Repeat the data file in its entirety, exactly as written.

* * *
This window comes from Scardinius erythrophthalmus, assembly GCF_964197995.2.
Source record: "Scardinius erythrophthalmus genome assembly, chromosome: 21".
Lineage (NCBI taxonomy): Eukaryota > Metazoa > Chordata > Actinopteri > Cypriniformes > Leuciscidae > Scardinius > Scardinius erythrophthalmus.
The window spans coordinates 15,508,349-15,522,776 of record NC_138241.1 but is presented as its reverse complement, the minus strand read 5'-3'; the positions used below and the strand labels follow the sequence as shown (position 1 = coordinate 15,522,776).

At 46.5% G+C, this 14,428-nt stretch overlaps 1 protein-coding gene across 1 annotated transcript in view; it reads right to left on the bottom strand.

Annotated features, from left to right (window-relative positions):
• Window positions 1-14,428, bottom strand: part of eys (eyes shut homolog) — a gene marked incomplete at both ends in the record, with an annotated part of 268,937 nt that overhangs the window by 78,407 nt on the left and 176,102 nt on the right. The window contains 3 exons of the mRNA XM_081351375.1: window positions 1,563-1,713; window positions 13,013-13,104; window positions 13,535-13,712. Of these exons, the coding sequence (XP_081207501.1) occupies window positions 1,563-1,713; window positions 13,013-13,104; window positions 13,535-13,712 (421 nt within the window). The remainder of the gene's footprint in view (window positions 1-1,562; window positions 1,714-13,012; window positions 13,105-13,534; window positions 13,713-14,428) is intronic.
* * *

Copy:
This window comes from Scardinius erythrophthalmus, assembly GCF_964197995.2.
Source record: "Scardinius erythrophthalmus genome assembly, chromosome: 21".
Lineage (NCBI taxonomy): Eukaryota > Metazoa > Chordata > Actinopteri > Cypriniformes > Leuciscidae > Scardinius > Scardinius erythrophthalmus.
The window spans coordinates 15,508,349-15,522,776 of record NC_138241.1 but is presented as its reverse complement, the minus strand read 5'-3'; the positions used below and the strand labels follow the sequence as shown (position 1 = coordinate 15,522,776).

At 46.5% G+C, this 14,428-nt stretch overlaps 1 protein-coding gene across 1 annotated transcript in view; it reads right to left on the bottom strand.

Annotated features, from left to right (window-relative positions):
• Window positions 1-14,428, bottom strand: part of eys (eyes shut homolog) — a gene marked incomplete at both ends in the record, with an annotated part of 268,937 nt that overhangs the window by 78,407 nt on the left and 176,102 nt on the right. The window contains 3 exons of the mRNA XM_081351375.1: window positions 1,563-1,713; window positions 13,013-13,104; window positions 13,535-13,712. Of these exons, the coding sequence (XP_081207501.1) occupies window positions 1,563-1,713; window positions 13,013-13,104; window positions 13,535-13,712 (421 nt within the window). The remainder of the gene's footprint in view (window positions 1-1,562; window positions 1,714-13,012; window positions 13,105-13,534; window positions 13,713-14,428) is intronic.